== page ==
Archive for May 22nd, 2020
When you handle unknown files, be it for malware analysis or other reasons, it helps to know some strings / hexadecimal sequences to quickly recognize file types and file content.
If you want to memorize some strings to improve your analysis skills, I recommend that the first string you memory is MZ, or 4D 5A in hexadecimal (ASCII table).
All Windows executables (PE file format) start with these 2 bytes: 4D 5A.
And that is not the only “skill” that you acquire by memorizing 4D 5A: as Z is the last letter of the alphabet, you also learned that all uppercase letters are smaller than or equal to 5A. You might already know that letter A is 41 (for example from PoC buffer overflows: AAAAAA -> 414141414141). Then you’ve learned that all uppercase letters are between hexadecimal values 41 and 5A.
Lowercase letters have their 6th most-significant bit set, while uppercase letters have that bit cleared. A byte with its 6th MSB set and all other bits cleared, has hexadecimal value 20. Add 20 to 41, and you have 61: letter a. Hence all lowercase letters are comprised between hexadecimal values 61 and 7A.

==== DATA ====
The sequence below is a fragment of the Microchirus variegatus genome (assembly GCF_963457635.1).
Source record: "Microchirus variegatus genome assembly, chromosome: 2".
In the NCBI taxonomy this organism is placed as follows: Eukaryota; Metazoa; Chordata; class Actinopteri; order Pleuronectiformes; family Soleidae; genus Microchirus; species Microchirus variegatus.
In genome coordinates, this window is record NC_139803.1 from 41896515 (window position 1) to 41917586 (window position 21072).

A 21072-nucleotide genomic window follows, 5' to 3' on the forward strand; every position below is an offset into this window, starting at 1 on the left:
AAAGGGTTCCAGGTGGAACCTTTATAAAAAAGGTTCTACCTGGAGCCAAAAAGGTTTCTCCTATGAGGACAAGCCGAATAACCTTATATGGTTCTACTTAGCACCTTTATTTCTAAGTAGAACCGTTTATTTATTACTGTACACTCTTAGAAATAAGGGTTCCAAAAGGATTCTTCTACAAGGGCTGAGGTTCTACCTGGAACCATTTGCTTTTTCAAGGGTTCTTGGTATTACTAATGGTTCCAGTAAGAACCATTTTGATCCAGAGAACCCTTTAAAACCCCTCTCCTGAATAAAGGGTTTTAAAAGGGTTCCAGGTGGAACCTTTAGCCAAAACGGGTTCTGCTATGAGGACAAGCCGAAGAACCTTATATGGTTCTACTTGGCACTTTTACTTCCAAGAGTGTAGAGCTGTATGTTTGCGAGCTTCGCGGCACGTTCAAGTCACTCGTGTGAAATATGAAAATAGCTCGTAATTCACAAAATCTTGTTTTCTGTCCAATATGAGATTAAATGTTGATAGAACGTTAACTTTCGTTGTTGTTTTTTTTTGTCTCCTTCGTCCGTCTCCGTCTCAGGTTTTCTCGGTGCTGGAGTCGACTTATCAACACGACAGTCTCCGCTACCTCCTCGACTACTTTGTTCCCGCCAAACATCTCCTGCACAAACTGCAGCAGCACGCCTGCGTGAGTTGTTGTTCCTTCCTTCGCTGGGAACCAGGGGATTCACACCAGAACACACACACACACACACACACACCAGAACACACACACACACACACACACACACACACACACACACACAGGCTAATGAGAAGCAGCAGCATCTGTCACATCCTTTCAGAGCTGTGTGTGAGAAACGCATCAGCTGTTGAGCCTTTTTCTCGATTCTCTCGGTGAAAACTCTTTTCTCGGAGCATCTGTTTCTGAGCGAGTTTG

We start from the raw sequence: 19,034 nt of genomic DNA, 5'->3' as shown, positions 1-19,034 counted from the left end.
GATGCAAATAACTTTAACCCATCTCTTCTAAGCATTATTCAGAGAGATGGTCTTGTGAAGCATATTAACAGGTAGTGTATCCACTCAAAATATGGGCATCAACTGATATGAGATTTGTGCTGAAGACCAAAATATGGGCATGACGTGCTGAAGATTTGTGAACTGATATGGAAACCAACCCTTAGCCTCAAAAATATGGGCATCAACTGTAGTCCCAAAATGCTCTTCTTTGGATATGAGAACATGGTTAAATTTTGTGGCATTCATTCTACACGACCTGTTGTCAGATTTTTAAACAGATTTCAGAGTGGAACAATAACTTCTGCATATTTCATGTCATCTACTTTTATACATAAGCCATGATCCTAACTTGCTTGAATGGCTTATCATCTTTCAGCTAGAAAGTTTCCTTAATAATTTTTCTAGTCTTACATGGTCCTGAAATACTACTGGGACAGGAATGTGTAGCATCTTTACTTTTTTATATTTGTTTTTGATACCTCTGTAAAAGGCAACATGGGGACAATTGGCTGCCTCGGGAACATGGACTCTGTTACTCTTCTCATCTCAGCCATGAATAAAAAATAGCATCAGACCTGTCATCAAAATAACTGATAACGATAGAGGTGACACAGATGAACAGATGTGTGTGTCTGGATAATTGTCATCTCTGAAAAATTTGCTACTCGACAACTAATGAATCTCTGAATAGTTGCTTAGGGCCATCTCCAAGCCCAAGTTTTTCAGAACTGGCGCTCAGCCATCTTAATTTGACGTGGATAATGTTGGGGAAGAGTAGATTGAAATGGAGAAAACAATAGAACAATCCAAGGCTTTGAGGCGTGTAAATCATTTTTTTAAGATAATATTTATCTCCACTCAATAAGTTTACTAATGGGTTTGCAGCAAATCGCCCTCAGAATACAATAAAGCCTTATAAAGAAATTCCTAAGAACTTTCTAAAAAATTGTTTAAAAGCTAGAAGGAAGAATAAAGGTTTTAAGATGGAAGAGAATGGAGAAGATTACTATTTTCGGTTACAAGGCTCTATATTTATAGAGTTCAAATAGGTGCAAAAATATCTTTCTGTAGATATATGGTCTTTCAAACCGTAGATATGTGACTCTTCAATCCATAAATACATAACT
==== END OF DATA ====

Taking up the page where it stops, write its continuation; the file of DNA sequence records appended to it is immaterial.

The next string I recommend to memorize, is PK: 50 4B. All records of a ZIP file start with PK (50 4B), and typical ZIP files start with a ZIP record (although this is not mandatory): hence typical ZIP files starts with PK. ZIP files are not only used for ZIP archives, but also for many other file formats, like Office documents (.docx, .docm, .xlsx, .xlsm, …).
And when you memorize that PK is 50 4B, then it’s not that difficult to memorize that PE is 50 45 (E is the fifth letter -> 45).
PE are the first 2 bytes of the header for PE files (Windows executables), and can be found after the MZ header (which is actually the DOS header).
- MZ -> 4D 5A
- PK -> 50 4B
- PE -> 50 45
- A-Z -> 41 – 5A
- a-z -> 61 – 7A
Please post a comment if you have more “memorable” strings. We might end up with a small cheat sheet.
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